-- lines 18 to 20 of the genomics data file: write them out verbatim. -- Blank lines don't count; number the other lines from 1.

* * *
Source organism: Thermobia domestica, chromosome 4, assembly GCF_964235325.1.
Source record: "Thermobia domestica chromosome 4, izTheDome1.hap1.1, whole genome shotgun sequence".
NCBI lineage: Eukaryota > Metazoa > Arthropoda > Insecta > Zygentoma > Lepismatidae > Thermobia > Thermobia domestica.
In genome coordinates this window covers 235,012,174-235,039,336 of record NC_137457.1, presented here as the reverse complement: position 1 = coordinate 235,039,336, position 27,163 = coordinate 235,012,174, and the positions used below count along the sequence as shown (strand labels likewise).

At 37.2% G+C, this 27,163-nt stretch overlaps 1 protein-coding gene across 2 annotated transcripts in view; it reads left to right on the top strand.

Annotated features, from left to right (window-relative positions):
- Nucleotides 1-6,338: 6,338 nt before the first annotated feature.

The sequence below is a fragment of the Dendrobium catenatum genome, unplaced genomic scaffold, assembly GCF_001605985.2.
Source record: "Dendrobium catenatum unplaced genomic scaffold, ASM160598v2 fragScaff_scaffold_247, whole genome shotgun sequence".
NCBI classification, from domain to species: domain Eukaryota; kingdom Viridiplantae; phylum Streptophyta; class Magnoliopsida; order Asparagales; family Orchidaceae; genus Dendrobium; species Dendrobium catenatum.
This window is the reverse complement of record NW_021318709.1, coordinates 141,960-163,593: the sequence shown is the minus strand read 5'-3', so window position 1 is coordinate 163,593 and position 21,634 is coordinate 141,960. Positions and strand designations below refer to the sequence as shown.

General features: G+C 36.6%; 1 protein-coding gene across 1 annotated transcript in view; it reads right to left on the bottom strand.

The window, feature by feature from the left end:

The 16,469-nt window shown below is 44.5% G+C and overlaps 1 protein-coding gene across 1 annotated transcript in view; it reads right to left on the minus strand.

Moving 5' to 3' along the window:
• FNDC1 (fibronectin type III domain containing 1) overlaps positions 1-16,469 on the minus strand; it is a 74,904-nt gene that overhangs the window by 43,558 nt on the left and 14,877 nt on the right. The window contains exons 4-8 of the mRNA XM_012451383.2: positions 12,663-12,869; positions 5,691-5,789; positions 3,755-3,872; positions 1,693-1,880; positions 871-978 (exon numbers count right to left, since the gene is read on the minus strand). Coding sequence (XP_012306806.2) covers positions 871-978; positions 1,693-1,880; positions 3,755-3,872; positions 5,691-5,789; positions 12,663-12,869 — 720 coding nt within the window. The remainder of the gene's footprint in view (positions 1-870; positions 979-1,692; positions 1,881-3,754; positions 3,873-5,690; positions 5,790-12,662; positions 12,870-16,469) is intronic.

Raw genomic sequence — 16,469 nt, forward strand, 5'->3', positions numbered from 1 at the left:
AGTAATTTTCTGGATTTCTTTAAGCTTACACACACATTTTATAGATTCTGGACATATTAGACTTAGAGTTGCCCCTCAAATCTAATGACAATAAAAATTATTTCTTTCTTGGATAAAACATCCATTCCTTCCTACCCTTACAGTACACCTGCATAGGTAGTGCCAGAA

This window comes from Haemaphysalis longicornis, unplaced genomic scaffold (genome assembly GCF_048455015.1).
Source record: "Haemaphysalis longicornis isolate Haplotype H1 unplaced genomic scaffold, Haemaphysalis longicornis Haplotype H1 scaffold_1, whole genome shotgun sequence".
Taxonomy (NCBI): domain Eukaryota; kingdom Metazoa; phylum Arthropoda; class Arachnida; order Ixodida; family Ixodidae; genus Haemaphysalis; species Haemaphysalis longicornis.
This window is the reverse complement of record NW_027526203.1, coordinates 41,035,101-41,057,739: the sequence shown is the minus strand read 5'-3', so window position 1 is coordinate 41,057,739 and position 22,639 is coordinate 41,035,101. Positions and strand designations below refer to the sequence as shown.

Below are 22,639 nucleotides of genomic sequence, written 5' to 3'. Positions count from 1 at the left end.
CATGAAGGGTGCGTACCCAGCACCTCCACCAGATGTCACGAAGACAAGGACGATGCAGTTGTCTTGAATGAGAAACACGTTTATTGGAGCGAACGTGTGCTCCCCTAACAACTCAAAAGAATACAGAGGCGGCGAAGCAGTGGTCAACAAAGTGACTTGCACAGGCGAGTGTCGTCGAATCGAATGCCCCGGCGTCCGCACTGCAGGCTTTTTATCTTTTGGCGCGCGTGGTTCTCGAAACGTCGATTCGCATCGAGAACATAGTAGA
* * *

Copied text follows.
AGTAATTTTCTGGATTTCTTTAAGCTTACACACACATTTTATAGATTCTGGACATATTAGACTTAGAGTTGCCCCTCAAATCTAATGACAATAAAAATTATTTCTTTCTTGGATAAAACATCCATTCCTTCCTACCCTTACAGTACACCTGCATAGGTAGTGCCAGAA

This window comes from Haemaphysalis longicornis, unplaced genomic scaffold (genome assembly GCF_048455015.1).
Source record: "Haemaphysalis longicornis isolate Haplotype H1 unplaced genomic scaffold, Haemaphysalis longicornis Haplotype H1 scaffold_1, whole genome shotgun sequence".